The award for best oral presentation went to Ridhwannah Gangat, a master’s student from the University of the Witwatersrand, who demonstrated that the European Space Agency’s freely available, high spatial resolution imagery from Sentinel 1 & 2 sensors is able to predict soil moisture content in wetlands.

The best poster presentation was awarded to Gugu Radebe, who presented results from her Honours degree. She highlighted the potential of two common wetland plant species (Cyperus sexangularis and C. marginatus) in treating wrinkles. 

Kalahari post-conference tour

After the conference, Betsie led a group of adventurous delegates on a tour to some of her favourite study sites in the Kalahari. The delegates were left astonished by the rather atypical wetlands tucked away in the Kalahari landscape.

On-route they were pleasantly surprised by a remnant pool of water from recent rain next to Norokei Pan, where many had the opportunity to adore tadpole shrimps for the very first time. They also explored Hakskeen Pan, the famed site where the Bloodhound supersonic car plans to attempt a new land speed record of over 1 600 km/h. The pan’s vast flat surface inspired the more courageous to mimic the likes of Sir Malcolm Campbell, only to realise that a double cab does not quite equate to high-speed vehicles.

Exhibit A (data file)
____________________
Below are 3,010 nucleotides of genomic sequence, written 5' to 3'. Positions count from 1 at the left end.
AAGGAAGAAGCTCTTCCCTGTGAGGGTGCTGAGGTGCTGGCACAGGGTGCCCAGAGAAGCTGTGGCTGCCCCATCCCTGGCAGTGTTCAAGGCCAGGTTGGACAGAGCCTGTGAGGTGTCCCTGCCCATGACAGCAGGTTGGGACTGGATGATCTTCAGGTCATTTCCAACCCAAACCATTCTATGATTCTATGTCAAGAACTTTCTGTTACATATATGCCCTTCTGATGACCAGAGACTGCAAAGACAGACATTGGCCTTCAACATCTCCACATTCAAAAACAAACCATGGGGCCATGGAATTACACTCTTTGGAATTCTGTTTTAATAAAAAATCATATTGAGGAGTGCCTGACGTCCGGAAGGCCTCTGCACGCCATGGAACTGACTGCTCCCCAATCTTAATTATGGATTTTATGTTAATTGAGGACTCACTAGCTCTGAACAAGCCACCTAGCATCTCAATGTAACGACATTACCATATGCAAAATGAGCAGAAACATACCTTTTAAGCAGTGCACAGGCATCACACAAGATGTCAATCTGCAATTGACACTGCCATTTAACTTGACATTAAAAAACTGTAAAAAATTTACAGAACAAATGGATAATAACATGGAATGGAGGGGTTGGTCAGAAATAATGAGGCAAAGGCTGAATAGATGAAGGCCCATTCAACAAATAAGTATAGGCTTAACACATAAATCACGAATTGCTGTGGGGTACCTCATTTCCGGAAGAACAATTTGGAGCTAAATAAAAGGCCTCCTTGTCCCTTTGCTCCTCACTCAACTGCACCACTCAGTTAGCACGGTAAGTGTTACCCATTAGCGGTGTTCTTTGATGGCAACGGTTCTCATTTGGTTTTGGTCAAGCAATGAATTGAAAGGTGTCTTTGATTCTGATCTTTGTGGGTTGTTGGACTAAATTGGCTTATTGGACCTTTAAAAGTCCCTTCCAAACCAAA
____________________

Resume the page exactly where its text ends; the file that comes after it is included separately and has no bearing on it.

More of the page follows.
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Delegates adoring shrimps collected in an unexpected remnant pool on Norokei Pan between Upington and Rietfontein (Photo: Maitland Seaman; insert photo: Lindie Smith-Adao)

On the second day, delegates stopped over at Koppieskraal Pan to contemplate the rock intrusion that cuts through the pan, before visiting a mystical salt pan concealed by red sand dunes. Here, the purest salt in South Africa is being produced from a natural and very shallow underground brine, tested to be five times saltier than seawater.

Stephen Brown, Joint Managing Director of the Donald Brown Group of Companies, provided an enlightening demonstration of their salt-mining operation. He then allowed delegates to wander on the bright white surface of the adjacent natural pan, which left everyone captivated by the large, transparent salt crystals.

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Stephen Brown demonstrating the salt-mining process, before delegates were allowed to wander across the natural pan surface to enjoy the pure salt crystals (insert) (Photos: Lindie Smith-Adao)

Northern Cape pans could very well be labelled the misfits of the wetland sphere. Nevertheless, with ongoing research, persistent advocating, networking and round-table discussions, these systems will eventually be considered for what they are – crucial elements to be included in management and conservation planning.

It is for this reason that platforms such as the National Wetlands Indaba are so valuable and so greatly appreciated.